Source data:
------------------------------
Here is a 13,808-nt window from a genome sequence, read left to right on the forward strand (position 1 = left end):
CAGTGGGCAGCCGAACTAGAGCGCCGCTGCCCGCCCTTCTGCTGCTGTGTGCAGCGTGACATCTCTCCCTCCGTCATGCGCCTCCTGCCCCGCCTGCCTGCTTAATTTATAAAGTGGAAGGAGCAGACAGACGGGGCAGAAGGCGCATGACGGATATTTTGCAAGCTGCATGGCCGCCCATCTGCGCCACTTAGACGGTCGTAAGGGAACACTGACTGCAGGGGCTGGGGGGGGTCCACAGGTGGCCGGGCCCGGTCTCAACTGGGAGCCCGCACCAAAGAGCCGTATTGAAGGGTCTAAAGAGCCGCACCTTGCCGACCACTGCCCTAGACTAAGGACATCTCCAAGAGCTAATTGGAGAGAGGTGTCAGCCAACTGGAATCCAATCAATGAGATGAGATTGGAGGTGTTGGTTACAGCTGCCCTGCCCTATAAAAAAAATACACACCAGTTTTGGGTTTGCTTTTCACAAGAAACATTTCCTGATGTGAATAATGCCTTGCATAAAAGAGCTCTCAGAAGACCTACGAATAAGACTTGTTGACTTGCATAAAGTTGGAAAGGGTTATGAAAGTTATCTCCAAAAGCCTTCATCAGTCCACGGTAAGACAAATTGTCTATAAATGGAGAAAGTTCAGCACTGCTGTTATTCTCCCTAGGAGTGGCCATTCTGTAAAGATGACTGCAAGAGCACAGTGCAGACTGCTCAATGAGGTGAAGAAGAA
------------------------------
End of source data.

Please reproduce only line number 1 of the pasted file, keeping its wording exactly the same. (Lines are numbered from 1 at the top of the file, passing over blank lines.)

Here is a 13,808-nt window from a genome sequence, read left to right on the forward strand (position 1 = left end):